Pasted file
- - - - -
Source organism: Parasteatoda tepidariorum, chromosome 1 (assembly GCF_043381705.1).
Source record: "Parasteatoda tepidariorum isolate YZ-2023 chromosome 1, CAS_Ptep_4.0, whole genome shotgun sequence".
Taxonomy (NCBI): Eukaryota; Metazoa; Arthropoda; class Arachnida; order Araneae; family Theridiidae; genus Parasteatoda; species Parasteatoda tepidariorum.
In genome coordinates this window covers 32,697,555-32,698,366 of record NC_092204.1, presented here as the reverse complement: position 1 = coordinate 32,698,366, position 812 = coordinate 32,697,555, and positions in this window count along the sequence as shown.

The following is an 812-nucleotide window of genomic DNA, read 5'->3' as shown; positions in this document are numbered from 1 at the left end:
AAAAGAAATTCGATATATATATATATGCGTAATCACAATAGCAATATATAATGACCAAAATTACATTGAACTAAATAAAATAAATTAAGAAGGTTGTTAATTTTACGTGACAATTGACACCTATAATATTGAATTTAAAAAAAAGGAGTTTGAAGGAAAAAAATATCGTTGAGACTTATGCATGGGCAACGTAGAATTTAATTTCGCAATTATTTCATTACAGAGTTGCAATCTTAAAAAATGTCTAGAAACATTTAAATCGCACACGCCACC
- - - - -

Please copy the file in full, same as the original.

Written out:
Source organism: Parasteatoda tepidariorum, chromosome 1 (assembly GCF_043381705.1).
Source record: "Parasteatoda tepidariorum isolate YZ-2023 chromosome 1, CAS_Ptep_4.0, whole genome shotgun sequence".
Taxonomy (NCBI): Eukaryota; Metazoa; Arthropoda; class Arachnida; order Araneae; family Theridiidae; genus Parasteatoda; species Parasteatoda tepidariorum.
In genome coordinates this window covers 32,697,555-32,698,366 of record NC_092204.1, presented here as the reverse complement: position 1 = coordinate 32,698,366, position 812 = coordinate 32,697,555, and positions in this window count along the sequence as shown.

The following is an 812-nucleotide window of genomic DNA, read 5'->3' as shown; positions in this document are numbered from 1 at the left end:
AAAAGAAATTCGATATATATATATATGCGTAATCACAATAGCAATATATAATGACCAAAATTACATTGAACTAAATAAAATAAATTAAGAAGGTTGTTAATTTTACGTGACAATTGACACCTATAATATTGAATTTAAAAAAAAGGAGTTTGAAGGAAAAAAATATCGTTGAGACTTATGCATGGGCAACGTAGAATTTAATTTCGCAATTATTTCATTACAGAGTTGCAATCTTAAAAAATGTCTAGAAACATTTAAATCGCACACGCCACC